Back to Blog

What’s New in Game-Based Learning – December 2019

Filament Games | Educational Game Developer

Welcome, friends, to What’s New in Game-Based Learning – our regularly scheduled recap of the month’s 🔥hottest🔥 news from the world of game-based learning, serious games, and AR/VR for impact. Check out this month’s highlighted articles, and be sure to reach out on Facebook or Twitter if we missed any key stories! 

Video Games Take Cardiology Training to the Next Level (UChicago Medicine)

Game-based solutions for healthcare and medical training are growing rapidly in popularity – thanks in part to key developers like Level Ex, BreakAway Games, and more. One such game is featured in this post from the University of Chicago Medicine, which highlights the work of cardiologist Atman P. Shah, MD’s contributions to Cardio Ex, a mobile game which challenges cardiologists with solving virtual cases based on common catheterization lab scenarios. While Dr. Shah notes that apps like these are unlikely to ever fully replace real-world training, they can serve as highly effective tools for helping physicians practice key techniques in a risk-free environment. [READ MORE]

With a Virtual Reality Assist, Video Games Get K–12 Students Moving (EdTech K-12 Magazine)

Here at Filament, we think the intersection of video games and exercise education is fascinating – and we’re huge fans of some of the biggest exergaming classics like Wii Fit, Just Dance, and Beat Saber! And it appears we’re not alone in our appreciation of game-based physical education – according to EdTech K-12 Magazine, many educators have begun to incorporate VR fitness activities into their student’s PE routines. And while we certainly wouldn’t advocate for VR exercise as a total replacement for all in-school physical activity, it’s undeniable that the tech could prove particularly useful for schools which lack the gym/outdoor space typically required for fitness instruction. [READ MORE]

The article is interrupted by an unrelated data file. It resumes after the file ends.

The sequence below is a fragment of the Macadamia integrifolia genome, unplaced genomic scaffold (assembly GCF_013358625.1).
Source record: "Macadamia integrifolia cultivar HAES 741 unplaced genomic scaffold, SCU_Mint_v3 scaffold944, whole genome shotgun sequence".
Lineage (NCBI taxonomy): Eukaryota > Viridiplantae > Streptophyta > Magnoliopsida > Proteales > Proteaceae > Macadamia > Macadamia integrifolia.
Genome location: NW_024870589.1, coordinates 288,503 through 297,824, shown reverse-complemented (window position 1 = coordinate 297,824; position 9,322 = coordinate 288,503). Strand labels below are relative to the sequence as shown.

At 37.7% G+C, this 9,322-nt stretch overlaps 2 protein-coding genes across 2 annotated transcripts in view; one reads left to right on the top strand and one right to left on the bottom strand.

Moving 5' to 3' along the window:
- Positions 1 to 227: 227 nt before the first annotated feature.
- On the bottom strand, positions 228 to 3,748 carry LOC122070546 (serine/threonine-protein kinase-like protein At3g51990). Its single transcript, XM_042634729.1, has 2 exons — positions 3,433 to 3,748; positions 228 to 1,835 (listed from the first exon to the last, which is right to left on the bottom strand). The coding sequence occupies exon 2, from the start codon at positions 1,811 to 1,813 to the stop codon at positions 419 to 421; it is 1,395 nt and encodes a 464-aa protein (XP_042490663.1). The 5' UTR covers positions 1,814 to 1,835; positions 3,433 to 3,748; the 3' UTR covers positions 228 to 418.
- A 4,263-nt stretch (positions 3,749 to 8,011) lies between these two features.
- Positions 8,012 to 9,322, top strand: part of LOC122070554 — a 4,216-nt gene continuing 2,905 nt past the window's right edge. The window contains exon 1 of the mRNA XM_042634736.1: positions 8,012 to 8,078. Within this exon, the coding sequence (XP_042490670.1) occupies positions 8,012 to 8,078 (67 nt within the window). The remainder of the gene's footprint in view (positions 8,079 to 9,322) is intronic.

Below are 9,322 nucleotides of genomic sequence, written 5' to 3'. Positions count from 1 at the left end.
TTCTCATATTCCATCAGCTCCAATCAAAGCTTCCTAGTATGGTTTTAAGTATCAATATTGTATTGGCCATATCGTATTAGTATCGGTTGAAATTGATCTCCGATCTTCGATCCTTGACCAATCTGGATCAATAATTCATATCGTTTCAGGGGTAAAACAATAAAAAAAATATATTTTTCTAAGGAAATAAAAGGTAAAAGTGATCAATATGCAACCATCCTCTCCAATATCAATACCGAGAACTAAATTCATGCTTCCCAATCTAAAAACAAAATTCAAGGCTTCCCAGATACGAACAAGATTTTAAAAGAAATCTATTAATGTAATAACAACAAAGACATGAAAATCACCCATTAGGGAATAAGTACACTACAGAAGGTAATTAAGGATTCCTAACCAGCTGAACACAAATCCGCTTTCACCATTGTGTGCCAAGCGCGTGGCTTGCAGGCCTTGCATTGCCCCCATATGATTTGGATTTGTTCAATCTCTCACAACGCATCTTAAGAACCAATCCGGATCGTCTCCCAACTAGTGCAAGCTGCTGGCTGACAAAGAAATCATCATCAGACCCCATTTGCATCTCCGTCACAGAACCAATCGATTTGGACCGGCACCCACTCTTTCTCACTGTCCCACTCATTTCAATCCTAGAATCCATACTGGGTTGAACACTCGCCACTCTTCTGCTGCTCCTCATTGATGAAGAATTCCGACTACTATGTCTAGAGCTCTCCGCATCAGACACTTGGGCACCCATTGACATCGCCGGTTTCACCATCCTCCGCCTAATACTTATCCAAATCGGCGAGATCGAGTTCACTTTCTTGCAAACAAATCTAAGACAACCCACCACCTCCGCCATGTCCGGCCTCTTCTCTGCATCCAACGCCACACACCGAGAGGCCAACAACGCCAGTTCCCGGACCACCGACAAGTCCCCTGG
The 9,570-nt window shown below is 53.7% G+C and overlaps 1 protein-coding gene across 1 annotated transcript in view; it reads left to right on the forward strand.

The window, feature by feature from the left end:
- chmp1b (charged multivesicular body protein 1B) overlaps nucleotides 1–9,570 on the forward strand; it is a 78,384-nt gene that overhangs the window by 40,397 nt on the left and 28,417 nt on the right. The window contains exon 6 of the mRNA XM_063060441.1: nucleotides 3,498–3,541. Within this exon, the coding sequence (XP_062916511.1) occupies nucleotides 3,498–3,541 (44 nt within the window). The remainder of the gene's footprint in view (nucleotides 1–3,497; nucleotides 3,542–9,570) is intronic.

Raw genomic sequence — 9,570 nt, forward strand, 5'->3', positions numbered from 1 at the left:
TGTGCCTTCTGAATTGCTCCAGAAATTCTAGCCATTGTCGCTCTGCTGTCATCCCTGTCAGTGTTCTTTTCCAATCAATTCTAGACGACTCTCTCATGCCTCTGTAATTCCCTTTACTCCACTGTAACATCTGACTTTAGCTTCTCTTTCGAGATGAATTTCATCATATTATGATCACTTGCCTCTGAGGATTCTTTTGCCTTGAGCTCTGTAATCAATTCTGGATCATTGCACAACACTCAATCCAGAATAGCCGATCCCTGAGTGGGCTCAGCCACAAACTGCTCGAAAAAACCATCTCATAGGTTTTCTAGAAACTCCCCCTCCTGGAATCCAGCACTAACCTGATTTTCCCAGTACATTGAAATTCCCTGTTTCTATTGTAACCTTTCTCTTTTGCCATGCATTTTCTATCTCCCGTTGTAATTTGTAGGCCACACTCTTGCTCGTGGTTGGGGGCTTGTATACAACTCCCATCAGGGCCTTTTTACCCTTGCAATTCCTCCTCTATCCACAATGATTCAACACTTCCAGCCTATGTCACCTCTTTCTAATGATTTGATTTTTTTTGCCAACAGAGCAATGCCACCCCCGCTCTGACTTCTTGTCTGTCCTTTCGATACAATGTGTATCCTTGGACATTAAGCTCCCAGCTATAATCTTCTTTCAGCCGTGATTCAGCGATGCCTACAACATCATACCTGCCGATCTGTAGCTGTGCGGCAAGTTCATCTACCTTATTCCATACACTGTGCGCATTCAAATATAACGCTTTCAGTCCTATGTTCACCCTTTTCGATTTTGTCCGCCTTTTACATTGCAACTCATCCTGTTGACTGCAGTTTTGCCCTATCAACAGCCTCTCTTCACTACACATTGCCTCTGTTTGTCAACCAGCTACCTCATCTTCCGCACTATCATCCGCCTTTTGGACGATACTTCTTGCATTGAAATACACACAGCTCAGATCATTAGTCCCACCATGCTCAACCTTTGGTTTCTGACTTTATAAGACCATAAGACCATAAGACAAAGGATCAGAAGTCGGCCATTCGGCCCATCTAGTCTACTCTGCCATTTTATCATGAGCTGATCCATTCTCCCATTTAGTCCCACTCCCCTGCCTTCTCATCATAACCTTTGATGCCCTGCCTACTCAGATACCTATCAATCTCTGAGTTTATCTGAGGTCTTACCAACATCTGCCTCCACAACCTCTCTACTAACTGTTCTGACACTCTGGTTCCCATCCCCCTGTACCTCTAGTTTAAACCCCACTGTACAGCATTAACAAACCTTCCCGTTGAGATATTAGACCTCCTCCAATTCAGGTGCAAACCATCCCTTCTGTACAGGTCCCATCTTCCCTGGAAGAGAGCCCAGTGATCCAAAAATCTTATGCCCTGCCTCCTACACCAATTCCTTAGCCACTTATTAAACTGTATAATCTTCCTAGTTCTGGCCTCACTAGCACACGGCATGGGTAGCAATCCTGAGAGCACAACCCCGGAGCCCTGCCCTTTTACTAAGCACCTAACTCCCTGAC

How Video Games Can Teach Us to Play Well with Others (Scientific American)

Research shows that promoting implicit bias literacy among academics can help reduce the frequency of bias incidents in university settings – however, initiating dialogue around issues of inclusion and empathy can be challenging for folks whom are new to these issues. It’s this which prompted the creation of Fair Play – a game which places players in the shoes of Jamal Davis, a first year graduate student who must navigate a barrage of microaggressions as they adapt their PhD program. Developed by our friends and neighbors Gear Learning in collaboration with a team of researchers from the University of Wisconsin – Madison, Fair Play attempts to promote bias literacy and training among academic professionals through simulated scenarios which prompt meaningful reflection and increased awareness of implicit bias. [READ MORE]

Video Games Created for Parkinson’s Rehab Can Help in Strengthening Limbs, Study Suggests (Parkinson’s News Today)

This article highlights a recent study published in the Journal of NeuroEngineering and Rehabilitation in which researchers attempted to find out if video games could potentially serve as a rehabilitation aid for people with Parkinson’s Disease. According to the results of the study, which compared the effects of traditional physical therapy treatments and custom game treatments using two groups of folks with the disease, both forms of treatment were highly effective at promoting grip strength among subjects, with folks who underwent the serious game treatment experiencing increased coordination and dexterity on both sides of their bodies, while control subjects experienced only increased scores on the more affected side of their body. [READ MORE]

Why Colleges Are Betting Big on Video Games (The Atlantic)

Is esports the future of college athletics? While it’s unlikely that traditional sports like football and basketball will be replaced by video games anytime soon, more college and university-sponsored esports programs are beginning to emerge each year – and for some schools such as Harrisburg University, these serve as many institution’s only varsity programs. But why are such schools suddenly so keen to invest in competitive gaming programs? And how come some students are choosing to forego the opportunity to enter the professional gaming circuit, instead choosing to play on behalf of a school? Find out in this fascinating feature from The Atlantic! [READ MORE]


Want to catch up on last month’s news? Check out our November 2019 roundup here!

Let's stay connected!

Let's Stay Connected!
Drop your email below to receive occasional and totally un-obnoxious updates from our studio!
Interests:
Let's Stay Connected!
Drop your email below to receive occasional and totally un-obnoxious updates from our studio!
Interests: